The experience of sexual health and wellness varies for newly independent college freshmen. For reproductive-age women, gaps in knowledge and self-efficacy overlap with barriers to accessing contraception and reproductive health care contributing to high-risk behavior and poor sexual health outcomes. Community-based participatory research was used to develop and implement a peer-education program targeting sorority women on a college campus in the Southeastern United States in the fall semester of 2021. Two senior nursing majors completed continuing education to be empowered as peer educators using The University of California San Francisco Beyond the Pill framework. They engaged directly with nursing faculty stakeholders and the research team to facilitate group contraceptive counseling sessions for sixty-two of their peers, through the shared social network of their sorority. Two contraceptive counseling sessions were piloted during the 2 month intervention period. The majority of respondents answered “yes” to previously having a class that included content on sexual health and/or reproduction, although key findings highlighted a gap between knowledge and self-efficacy within this population. Sexual health content and information related to values, practical skills, and communication, including negotiating safe sex and condom use, were requested by respondents.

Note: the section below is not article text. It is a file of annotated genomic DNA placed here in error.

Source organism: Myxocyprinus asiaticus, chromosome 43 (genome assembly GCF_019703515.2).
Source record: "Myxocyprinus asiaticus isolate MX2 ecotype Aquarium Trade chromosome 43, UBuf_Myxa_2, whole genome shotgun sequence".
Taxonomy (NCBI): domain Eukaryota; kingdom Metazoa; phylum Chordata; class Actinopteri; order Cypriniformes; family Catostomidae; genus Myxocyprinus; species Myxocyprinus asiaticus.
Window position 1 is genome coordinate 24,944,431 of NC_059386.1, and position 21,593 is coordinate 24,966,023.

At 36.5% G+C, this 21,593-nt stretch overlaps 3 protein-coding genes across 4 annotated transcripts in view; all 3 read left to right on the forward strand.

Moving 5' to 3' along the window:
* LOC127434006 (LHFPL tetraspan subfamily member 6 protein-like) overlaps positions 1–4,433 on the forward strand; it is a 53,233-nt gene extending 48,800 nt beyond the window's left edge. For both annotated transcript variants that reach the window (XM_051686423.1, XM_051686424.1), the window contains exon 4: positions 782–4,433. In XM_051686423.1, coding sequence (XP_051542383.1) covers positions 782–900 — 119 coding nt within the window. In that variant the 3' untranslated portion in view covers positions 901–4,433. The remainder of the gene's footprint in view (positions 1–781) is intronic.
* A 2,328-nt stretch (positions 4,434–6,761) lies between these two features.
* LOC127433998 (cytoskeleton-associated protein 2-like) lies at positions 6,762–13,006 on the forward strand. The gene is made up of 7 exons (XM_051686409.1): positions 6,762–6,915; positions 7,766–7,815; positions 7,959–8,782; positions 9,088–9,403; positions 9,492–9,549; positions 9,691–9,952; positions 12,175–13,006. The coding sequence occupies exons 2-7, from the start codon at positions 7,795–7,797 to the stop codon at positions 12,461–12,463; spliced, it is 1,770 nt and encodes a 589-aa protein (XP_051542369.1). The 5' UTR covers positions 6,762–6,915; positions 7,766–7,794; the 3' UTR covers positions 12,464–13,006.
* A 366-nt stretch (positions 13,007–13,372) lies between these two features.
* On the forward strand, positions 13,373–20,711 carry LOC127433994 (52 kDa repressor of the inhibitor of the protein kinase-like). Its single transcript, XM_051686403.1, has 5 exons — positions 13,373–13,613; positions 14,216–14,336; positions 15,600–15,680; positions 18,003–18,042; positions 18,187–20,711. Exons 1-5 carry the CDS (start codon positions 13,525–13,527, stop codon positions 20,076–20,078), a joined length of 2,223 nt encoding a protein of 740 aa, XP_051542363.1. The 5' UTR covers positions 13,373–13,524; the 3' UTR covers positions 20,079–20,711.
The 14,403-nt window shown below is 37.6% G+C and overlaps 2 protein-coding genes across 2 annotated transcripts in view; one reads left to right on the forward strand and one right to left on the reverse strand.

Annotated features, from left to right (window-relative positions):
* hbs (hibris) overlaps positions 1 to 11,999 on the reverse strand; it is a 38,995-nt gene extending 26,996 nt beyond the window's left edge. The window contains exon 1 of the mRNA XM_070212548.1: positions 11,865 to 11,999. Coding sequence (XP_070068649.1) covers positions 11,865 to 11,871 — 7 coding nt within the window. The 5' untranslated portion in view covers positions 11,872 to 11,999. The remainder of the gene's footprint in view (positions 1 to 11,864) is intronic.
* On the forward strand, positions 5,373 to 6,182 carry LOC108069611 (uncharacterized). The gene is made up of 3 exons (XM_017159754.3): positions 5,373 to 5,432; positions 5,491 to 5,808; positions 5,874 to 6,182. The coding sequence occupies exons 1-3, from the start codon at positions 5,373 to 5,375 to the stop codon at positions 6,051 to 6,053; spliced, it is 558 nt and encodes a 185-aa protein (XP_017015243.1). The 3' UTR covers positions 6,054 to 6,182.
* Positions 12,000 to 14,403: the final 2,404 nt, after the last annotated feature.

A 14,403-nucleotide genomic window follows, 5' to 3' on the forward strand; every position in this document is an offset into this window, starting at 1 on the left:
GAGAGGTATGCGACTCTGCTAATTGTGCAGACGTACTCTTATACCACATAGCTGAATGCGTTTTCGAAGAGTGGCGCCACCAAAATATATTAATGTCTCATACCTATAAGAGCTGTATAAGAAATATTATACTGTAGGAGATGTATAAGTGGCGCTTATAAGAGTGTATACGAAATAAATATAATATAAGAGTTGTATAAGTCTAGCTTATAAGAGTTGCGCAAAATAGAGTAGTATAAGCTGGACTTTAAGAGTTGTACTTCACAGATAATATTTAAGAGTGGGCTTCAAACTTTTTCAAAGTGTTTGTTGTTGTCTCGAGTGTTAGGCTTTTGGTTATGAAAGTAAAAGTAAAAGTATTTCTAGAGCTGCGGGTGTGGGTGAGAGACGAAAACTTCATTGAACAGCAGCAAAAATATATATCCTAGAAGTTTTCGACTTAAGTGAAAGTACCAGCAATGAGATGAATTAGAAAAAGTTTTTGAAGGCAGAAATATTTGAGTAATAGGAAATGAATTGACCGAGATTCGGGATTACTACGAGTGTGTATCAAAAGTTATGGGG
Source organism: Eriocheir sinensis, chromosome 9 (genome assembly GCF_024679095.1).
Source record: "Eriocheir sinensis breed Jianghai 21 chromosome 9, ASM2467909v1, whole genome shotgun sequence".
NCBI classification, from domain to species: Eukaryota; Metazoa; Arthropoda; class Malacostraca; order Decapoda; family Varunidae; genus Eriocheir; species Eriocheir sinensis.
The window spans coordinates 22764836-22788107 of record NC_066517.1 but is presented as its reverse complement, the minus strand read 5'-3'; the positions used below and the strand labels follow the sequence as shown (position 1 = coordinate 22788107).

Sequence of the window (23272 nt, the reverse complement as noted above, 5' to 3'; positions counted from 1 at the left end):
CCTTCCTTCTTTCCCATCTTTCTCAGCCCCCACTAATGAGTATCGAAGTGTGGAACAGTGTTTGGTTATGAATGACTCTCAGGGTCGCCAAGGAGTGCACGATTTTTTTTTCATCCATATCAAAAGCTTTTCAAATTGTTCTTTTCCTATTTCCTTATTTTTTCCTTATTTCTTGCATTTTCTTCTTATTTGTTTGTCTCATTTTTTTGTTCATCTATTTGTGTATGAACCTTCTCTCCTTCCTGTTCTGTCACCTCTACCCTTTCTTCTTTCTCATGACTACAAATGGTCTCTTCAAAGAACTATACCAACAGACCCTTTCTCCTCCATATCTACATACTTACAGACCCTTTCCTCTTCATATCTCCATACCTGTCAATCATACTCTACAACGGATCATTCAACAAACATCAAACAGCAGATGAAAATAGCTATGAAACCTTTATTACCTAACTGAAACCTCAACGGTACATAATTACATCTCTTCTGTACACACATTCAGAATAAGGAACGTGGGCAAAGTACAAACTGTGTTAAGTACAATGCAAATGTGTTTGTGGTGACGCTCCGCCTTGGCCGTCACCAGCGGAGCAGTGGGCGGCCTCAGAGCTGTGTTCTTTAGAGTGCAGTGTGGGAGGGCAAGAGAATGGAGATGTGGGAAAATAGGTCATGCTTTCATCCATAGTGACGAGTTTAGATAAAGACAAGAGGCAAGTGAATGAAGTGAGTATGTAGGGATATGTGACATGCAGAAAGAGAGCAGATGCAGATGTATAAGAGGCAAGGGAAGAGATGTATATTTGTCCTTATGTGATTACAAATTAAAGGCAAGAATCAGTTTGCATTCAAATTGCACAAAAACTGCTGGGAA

Methods and Results
While 70% of the respondents received a prescription or method of birth control within the last year, none of the respondents were accessing their contraceptive care through university health services. Of the 18 session participants, 10 indicated they were “extremely or somewhat likely” to make changes to their current contraceptive plan after the session content. Results identify the underutilization of student health for well-woman exams, STI screenings, and prescriptions or methods of birth control. A tremendous opportunity awaits student health services to provide evidence-based contraceptive care to a currently vulnerable and underserved population of young women.